This fundamental logic that pervades my thinking has its origin in my personal experiences in basic Christianity. “If you want to find yourself, lose yourself.” “Love your neighbor as yourself.” “It is better to give than to receive.” These fundamental beliefs are translated into institutional action in the Church of Jesus Christ of Latter-day Saints. Many of the fundamental organizing principles of the church are built on these premises. In the Church we have no paid ministers at the local levels. On a broad scale, members are exposed to remarkable opportunities to give selflessly of their time and resources in building and maintaining local congregations and larger organizational units. As a college student, I had the opportunity at the expense of my family and my own savings to interrupt my studies for more than two years to serve a mission for the church in Southern Germany. The opportunity for such selfless service is available to all worthy young men and women in the church. As adults, my wife, Nancy, and I were provided the opportunity to interrupt our professional activities for two years to again serve a mission. This time we were called to serve in Nigeria and Ghana. A fundamental premise of the church organization is that people grow spiritually when they are in their service of others. We believe that when we are in the service of others, we are in the service of God. The Church of Jesus Christ of Latter-day Saints not only teaches the principle of external focus but encourages through its organization the active opportunity to practice the principle.
Unity as an attribute of effective organizations. Organizations that are unified likewise have an enhanced likelihood of success. When people unify themselves in thought and action they have a greater possibility for efficient and effective throughput processes and eventual outcomes. As people work together, share information, support each other in their respective responsibilities, trust each other’s motives, and integrate their activities, the organization’s whole becomes greater than the sum of the parts. However, there can be a downside to organizational unity. When organizations become unified around their own short-term self-interests instead of the best interests of external constituents, especially customers, institutional “group think” can set in and performance will decline; however, when organizations are unified around externally defined effectiveness criteria, unity amplifies the external focus into sustainable high performance.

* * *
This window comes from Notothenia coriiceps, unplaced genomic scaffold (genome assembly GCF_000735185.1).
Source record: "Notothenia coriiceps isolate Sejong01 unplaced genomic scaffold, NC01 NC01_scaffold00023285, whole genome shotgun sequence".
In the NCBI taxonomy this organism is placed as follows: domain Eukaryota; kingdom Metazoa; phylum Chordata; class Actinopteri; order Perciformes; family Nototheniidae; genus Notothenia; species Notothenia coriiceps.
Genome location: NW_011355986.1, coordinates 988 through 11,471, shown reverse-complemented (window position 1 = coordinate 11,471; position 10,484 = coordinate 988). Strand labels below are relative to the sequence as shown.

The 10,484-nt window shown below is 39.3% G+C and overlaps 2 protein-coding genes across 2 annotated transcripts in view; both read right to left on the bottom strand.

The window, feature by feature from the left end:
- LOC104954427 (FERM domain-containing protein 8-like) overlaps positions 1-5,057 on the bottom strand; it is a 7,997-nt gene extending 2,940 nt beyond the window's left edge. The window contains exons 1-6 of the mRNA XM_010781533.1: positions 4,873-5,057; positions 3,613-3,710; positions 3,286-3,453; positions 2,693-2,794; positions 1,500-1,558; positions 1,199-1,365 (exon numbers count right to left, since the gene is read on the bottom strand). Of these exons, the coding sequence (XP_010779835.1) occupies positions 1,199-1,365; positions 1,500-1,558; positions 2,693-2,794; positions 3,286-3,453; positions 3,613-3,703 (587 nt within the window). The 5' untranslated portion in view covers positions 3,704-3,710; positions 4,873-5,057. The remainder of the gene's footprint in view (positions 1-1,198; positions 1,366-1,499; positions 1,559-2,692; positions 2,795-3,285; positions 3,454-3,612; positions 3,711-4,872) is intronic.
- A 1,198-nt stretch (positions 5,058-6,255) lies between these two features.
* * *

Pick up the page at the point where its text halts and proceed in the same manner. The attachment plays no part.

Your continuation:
Jesus Christ has unambiguously stated the importance of unity: “If ye are not one ye are not mine.” “Be ye all of one mind.” He prayed to his Father that we might be one even as he and his father are one. His Apostles reemphasized: “Be ye all of one mind.” “Be of one accord and one mind.” “Be perfectly joined together in the same mind.” One of the inspired elements of the church organization is that we are organized into geographical units. Learning to cooperate with and to avoid negative feelings toward individuals with whom you might not otherwise choose to associate is an important serendipitous benefit of the church. Fundamental to making and keeping covenants in the church is being unified in compassion and benevolence for each other. We have regular opportunity to deeply consider this in our ordinances. This is nowhere more evidenced than in Church marriages. Marriages that are performed in temples are stated to be “for time and for all eternity.” This provides an explicit motivation for married couples to be unified in commitment and love. Couples who are married in the temples of the Church have made such promises to each other and to God. They therefore have an incentive to begin early and to continue through their lives to work out differences, to support and sustain each other, and to be unified in heart and mind. Since marriage may continue into eternity, couples are well served to establish marital unity as soon as possible.
Change as an integrating construct. Each year for the last thirty-five years, I have taught that change had never been more pronounced than it was at that time. Of course, each year it became truer than it was the year before. And there seems to be little reason to conjecture that the rate of change will do anything but increase as we look to the foreseeable future. In my selected specialty of human resource management, the research is clear that human resources matter most under conditions of change. There are several reasons for this: (1) Human capability matters most when creativity, innovation, and improvement are the order of the day. (2) Most organizations can manage steady-state status quo, but effective organizations help their people to overcome fear of change and engage their people in facing change with confidence, flexibility, and enthusiasm. (3) Given the premise that we live in a world of change, organizations that can redesign their basic institutional practices in the midst of constant change have a decided advantage. (4) The practices that maneuver an organization to lead or, at least, be consistent with business change are generally related to human resource management. As the world changes, so should an organization’s recruitment, promotions, measurements, rewards, training, communications, leadership development and information management. Organizations that continually redesign these practices in the midst of change help their constituent members to individually and collectively realign themselves with the mandate for change and, thereby, position themselves to move ahead of those that cannot.